Infant gets scalded after new helper spills water, becomes heartwarming lesson for S’pore mum

Infant gets scalded after new helper spills water, becomes heartwarming lesson for S’pore mum

Mothership.SG·2017-12-12 05:40

It’s not easy to forgive someone who has spilled hot water on your seven-month old infant — especially when it’s someone you barely know or have any kind of relationship with.

This happened to Facebook user Jinghan Naan (Li Jinghan, whom you might previously recall seeing in a Channel NewsAsia on her inter-racial marriage), whose helper of one week accidentally scalded both herself and the baby.

Understandably, as the mother of a vulnerable infant, she was enraged, as she related on Saturday, Dec. 9.

Her fury, likely, was compounded by the sight of blisters on her baby’s pink skin, and her cries as they dressed her wound at the hospital.

Li was angry enough to decide right away that the maid was going home — even though she knew it was an accident, and even though the maid was deeply apologetic.

But it was a simple exchange with her husband, Aizat, that changed her perspective. She wrote:

When all was over, Masha collapsed onto Aizat’s shoulder in exhaustion. Her eyes were still swollen and red from crying. Aizat looked to me and said, “Later when we go back-”

“Ya, we’re going to send her back. She’s fired.”

“Later when we go back, ask if she’s ok.”

I was dumbfounded, “For what???”

“The water probably spilled on her as well. We didn’t even bother to ask if she was ok.”

“But this is her fault!”

“Ya but she’s human too.”

I caressed Masha on her head and didn’t respond. She was sleeping so peacefully.

Aizat touched me on my arm, “Ask her if her hand is fine, ok? This is what prophet would do.”

Read her original post :

The full text, in case you can’t see it:

Yesterday, Masha got scalded with boiling water on her right arm.

Our new helper had just filled up the thermos when she saw Masha looking at her. In an attempt to amuse Masha, she shook the bottle in her hands, without realising that the thermos wasn’t closed properly. Water spilled out and hit Masha on her arm. Masha let out a sharp cry almost immediately.

Aizat was slumped on the toilet floor with Masha in his hands as we ran cool water over her. Both of them was soaking wet. Blisters were already starting to form on her pink skin.

I saw the helper’s hands tremble as she reached gingerly in attempt to console Masha, but she never dared to make direct contact. She probably apologised to every single person in the house before we left for the hospital.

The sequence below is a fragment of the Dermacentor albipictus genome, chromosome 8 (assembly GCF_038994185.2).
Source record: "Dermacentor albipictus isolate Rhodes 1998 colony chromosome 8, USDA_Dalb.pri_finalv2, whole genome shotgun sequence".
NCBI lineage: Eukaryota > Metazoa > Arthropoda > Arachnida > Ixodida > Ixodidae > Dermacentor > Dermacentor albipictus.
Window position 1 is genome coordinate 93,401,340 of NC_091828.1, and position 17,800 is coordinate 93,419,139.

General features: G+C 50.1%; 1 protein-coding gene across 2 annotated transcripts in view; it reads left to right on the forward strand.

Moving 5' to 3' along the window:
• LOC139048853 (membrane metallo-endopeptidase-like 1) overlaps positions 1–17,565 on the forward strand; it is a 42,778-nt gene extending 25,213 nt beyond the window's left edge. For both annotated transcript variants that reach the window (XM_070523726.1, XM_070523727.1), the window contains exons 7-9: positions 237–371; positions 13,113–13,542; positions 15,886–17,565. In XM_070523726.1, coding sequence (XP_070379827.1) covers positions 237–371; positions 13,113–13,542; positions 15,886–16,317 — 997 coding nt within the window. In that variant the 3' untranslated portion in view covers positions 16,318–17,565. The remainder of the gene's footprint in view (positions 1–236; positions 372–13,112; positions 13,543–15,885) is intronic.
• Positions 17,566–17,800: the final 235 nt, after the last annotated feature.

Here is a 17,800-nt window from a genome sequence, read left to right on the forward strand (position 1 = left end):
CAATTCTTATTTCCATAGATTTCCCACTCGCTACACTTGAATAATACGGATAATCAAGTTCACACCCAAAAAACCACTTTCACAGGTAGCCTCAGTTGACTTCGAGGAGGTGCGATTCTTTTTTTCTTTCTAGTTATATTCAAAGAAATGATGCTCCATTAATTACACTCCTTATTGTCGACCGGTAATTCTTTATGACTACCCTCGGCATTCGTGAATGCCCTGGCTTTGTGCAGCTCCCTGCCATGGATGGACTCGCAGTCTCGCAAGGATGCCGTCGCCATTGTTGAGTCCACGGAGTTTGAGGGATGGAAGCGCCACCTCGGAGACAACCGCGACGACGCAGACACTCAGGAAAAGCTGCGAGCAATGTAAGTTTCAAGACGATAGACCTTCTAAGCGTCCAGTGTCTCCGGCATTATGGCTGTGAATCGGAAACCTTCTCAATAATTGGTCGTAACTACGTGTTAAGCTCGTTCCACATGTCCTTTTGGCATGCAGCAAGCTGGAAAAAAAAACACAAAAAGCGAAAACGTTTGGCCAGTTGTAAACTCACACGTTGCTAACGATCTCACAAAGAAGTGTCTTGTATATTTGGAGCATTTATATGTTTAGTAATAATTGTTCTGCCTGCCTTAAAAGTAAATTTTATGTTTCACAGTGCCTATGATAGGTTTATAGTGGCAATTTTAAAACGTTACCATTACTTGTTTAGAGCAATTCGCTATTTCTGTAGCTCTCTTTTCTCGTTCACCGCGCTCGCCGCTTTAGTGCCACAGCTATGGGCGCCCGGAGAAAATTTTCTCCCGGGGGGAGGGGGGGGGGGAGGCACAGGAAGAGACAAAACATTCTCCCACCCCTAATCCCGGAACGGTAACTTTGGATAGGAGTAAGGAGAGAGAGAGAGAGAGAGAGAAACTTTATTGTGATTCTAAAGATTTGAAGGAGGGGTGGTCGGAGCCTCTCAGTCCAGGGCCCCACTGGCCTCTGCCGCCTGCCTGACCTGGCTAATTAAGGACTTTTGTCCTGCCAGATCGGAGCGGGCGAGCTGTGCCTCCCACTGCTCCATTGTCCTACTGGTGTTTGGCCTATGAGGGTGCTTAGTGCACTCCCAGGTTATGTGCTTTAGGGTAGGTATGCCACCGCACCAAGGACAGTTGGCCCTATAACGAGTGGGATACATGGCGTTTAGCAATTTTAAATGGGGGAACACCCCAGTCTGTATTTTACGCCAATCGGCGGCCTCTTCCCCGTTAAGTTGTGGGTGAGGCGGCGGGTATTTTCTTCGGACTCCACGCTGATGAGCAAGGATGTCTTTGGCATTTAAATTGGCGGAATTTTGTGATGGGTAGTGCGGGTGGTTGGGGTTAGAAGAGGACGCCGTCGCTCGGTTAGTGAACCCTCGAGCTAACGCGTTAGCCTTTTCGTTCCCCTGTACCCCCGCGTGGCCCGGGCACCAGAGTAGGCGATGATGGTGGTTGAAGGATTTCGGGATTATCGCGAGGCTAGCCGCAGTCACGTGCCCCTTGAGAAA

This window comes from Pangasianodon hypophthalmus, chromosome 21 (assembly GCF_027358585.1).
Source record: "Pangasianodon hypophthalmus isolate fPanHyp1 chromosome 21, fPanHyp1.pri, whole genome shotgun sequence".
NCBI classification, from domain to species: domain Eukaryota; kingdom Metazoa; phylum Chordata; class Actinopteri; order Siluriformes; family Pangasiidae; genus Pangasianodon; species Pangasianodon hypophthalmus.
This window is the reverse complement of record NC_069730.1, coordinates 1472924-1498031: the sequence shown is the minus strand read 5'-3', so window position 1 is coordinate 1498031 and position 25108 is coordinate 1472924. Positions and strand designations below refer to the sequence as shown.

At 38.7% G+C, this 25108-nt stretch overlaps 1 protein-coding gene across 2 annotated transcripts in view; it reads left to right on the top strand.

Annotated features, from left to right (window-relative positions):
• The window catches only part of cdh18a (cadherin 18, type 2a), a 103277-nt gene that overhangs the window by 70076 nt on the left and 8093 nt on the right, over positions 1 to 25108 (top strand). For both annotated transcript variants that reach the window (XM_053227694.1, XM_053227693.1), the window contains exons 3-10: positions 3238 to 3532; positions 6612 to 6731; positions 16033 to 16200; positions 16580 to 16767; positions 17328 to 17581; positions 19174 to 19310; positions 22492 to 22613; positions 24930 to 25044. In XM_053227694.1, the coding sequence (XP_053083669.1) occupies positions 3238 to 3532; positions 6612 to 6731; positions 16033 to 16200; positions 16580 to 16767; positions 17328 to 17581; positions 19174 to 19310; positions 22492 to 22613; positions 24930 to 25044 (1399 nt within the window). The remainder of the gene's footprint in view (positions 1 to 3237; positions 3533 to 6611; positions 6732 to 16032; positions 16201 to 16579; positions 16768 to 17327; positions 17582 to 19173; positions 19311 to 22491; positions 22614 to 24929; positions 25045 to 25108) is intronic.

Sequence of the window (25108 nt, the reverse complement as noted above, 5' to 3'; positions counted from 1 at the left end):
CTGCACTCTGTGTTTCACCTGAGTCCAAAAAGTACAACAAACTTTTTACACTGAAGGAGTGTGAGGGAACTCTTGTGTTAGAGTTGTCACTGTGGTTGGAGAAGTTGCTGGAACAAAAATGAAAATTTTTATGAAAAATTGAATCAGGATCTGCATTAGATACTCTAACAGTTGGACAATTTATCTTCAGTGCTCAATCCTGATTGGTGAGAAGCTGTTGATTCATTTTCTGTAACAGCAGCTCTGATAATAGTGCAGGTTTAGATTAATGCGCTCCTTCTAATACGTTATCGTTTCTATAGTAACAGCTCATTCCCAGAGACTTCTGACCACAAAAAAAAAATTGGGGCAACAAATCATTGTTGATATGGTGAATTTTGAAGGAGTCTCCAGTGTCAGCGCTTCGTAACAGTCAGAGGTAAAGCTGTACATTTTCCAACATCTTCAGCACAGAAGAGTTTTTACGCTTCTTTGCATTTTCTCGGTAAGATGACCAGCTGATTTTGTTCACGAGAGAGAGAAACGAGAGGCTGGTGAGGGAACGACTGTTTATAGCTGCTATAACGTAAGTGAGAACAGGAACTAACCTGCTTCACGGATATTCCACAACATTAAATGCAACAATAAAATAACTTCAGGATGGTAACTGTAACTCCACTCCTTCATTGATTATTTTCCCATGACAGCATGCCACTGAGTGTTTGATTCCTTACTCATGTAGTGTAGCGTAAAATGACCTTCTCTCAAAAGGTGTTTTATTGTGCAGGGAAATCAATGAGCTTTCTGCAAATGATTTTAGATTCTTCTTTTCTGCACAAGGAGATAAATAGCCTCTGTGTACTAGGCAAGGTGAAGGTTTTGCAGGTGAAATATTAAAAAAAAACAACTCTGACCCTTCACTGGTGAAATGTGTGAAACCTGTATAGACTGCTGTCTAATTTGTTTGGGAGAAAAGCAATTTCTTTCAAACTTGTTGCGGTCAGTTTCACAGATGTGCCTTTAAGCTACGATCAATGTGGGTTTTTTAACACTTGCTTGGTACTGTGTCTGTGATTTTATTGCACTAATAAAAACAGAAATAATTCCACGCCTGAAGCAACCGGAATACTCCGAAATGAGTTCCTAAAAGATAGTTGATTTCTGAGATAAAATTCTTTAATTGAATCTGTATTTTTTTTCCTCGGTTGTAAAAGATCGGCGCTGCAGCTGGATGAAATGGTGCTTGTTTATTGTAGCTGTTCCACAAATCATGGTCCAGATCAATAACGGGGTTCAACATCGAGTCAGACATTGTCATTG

This helper has been with us for merely a week.

I never said a word to her but I was furious. Hateful and spiteful thoughts filled my mind. Somehow, it irked me that Aizat and his siblings were being so cheery and smiley in order to distract Masha’s attention away from the burns.

In the car, I remained silent.

“It was an accident boop,” Aizat said.

I didn’t respond.

At the hospital, it broke my heart to hear Masha’s cries as they dressed her wound. My rage grew; my baby was suffering unnecessarily because of the helper’s carelessness.

When all was over, Masha collapsed onto Aizat’s shoulder in exhaustion. Her eyes were still swollen and red from crying. Aizat looked to me and said, “Later when we go back-”

“Ya, we’re going to send her back. She’s fired.”

“Later when we go back, ask if she’s ok.”

I was dumbfounded, “For what???”

“The water probably spilled on her as well. We didn’t even bother to ask if she was ok.”

“But this is her fault!”

“Ya but she’s human too.”

I caressed Masha on her head and didn’t respond. She was sleeping so peacefully.

Aizat touched me on my arm, “Ask her if her hand is fine, ok? This is what prophet would do.”

—-

I’ve always thought I was the more patient and compassionate one because Aizat snaps so easily while on the road, cursing and spewing whatever comes to his mind at that very instant. I would chide him and remind him to mind his language now that Masha is in the picture.

But in times when we’re truly tested, he becomes an entirely different person. It’s as if the worst of times would always bring out the best in him.

I thought that given that I have been behaving most of the time, I had every right to flare up and behave badly since this was ‘serious’. So since I behaved when times were easy, I had the leeway to misbehave when times get tough, right? I felt entitled to that rage and poor behaviour because “wouldn’t everyone react the same way?”

But for Aizat, when times get tough, he switches from Aizat who reacts with his mouth, to Aizat who reacts with his iman. In these truly trying times, he makes the conscious decision to react as a good Muslim would, as our Prophet would.

I fooled myself into thinking that how I acted when times were easy was a testament to my faith and character. I couldn’t be more wrong.

This has served as a huge lesson for me. I hope that by sharing this, we can all practice more magnanimity, patience and compassion in the most trying of times.

Top image from Li’s Facebook post. 

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